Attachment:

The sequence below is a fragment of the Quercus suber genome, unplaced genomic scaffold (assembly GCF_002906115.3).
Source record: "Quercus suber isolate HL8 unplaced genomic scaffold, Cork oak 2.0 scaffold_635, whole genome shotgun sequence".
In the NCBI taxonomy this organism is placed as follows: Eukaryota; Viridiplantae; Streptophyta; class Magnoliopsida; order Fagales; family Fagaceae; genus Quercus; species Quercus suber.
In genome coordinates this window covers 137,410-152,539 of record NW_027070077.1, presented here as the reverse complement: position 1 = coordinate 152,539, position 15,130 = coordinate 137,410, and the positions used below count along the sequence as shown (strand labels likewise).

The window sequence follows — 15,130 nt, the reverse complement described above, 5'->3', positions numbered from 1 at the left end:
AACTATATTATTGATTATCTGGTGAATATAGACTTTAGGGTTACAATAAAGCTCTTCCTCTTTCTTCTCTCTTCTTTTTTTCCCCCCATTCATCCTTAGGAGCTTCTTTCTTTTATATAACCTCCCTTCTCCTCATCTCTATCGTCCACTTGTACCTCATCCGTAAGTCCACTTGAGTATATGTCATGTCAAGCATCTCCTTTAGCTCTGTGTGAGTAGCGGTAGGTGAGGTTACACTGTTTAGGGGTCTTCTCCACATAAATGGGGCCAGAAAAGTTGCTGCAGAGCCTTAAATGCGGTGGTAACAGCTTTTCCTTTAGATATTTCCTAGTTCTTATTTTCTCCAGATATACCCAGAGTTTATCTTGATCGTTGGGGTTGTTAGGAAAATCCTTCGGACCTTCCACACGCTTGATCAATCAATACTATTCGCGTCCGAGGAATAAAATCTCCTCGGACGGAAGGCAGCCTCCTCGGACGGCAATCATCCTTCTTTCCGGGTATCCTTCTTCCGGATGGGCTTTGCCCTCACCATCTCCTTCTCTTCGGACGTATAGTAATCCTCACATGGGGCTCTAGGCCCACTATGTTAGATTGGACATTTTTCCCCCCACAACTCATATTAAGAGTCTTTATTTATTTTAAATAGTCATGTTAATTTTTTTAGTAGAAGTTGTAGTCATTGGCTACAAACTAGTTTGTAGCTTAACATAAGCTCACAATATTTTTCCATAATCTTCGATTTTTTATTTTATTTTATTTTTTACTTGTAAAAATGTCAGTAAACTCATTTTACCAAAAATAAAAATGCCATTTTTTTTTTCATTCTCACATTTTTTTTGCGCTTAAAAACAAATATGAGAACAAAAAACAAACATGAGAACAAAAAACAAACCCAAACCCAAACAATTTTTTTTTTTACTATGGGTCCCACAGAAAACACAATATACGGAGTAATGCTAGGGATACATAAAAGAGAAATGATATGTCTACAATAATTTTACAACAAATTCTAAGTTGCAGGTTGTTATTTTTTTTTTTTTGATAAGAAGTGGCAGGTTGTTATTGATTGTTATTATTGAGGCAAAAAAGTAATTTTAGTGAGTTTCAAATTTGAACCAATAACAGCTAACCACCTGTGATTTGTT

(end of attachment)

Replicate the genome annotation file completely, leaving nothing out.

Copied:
The sequence below is a fragment of the Quercus suber genome, unplaced genomic scaffold (assembly GCF_002906115.3).
Source record: "Quercus suber isolate HL8 unplaced genomic scaffold, Cork oak 2.0 scaffold_635, whole genome shotgun sequence".
In the NCBI taxonomy this organism is placed as follows: Eukaryota; Viridiplantae; Streptophyta; class Magnoliopsida; order Fagales; family Fagaceae; genus Quercus; species Quercus suber.
In genome coordinates this window covers 137,410-152,539 of record NW_027070077.1, presented here as the reverse complement: position 1 = coordinate 152,539, position 15,130 = coordinate 137,410, and the positions used below count along the sequence as shown (strand labels likewise).

The window sequence follows — 15,130 nt, the reverse complement described above, 5'->3', positions numbered from 1 at the left end:
AACTATATTATTGATTATCTGGTGAATATAGACTTTAGGGTTACAATAAAGCTCTTCCTCTTTCTTCTCTCTTCTTTTTTTCCCCCCATTCATCCTTAGGAGCTTCTTTCTTTTATATAACCTCCCTTCTCCTCATCTCTATCGTCCACTTGTACCTCATCCGTAAGTCCACTTGAGTATATGTCATGTCAAGCATCTCCTTTAGCTCTGTGTGAGTAGCGGTAGGTGAGGTTACACTGTTTAGGGGTCTTCTCCACATAAATGGGGCCAGAAAAGTTGCTGCAGAGCCTTAAATGCGGTGGTAACAGCTTTTCCTTTAGATATTTCCTAGTTCTTATTTTCTCCAGATATACCCAGAGTTTATCTTGATCGTTGGGGTTGTTAGGAAAATCCTTCGGACCTTCCACACGCTTGATCAATCAATACTATTCGCGTCCGAGGAATAAAATCTCCTCGGACGGAAGGCAGCCTCCTCGGACGGCAATCATCCTTCTTTCCGGGTATCCTTCTTCCGGATGGGCTTTGCCCTCACCATCTCCTTCTCTTCGGACGTATAGTAATCCTCACATGGGGCTCTAGGCCCACTATGTTAGATTGGACATTTTTCCCCCCACAACTCATATTAAGAGTCTTTATTTATTTTAAATAGTCATGTTAATTTTTTTAGTAGAAGTTGTAGTCATTGGCTACAAACTAGTTTGTAGCTTAACATAAGCTCACAATATTTTTCCATAATCTTCGATTTTTTATTTTATTTTATTTTTTACTTGTAAAAATGTCAGTAAACTCATTTTACCAAAAATAAAAATGCCATTTTTTTTTTCATTCTCACATTTTTTTTGCGCTTAAAAACAAATATGAGAACAAAAAACAAACATGAGAACAAAAAACAAACCCAAACCCAAACAATTTTTTTTTTTACTATGGGTCCCACAGAAAACACAATATACGGAGTAATGCTAGGGATACATAAAAGAGAAATGATATGTCTACAATAATTTTACAACAAATTCTAAGTTGCAGGTTGTTATTTTTTTTTTTTTGATAAGAAGTGGCAGGTTGTTATTGATTGTTATTATTGAGGCAAAAAAGTAATTTTAGTGAGTTTCAAATTTGAACCAATAACAGCTAACCACCTGTGATTTGTT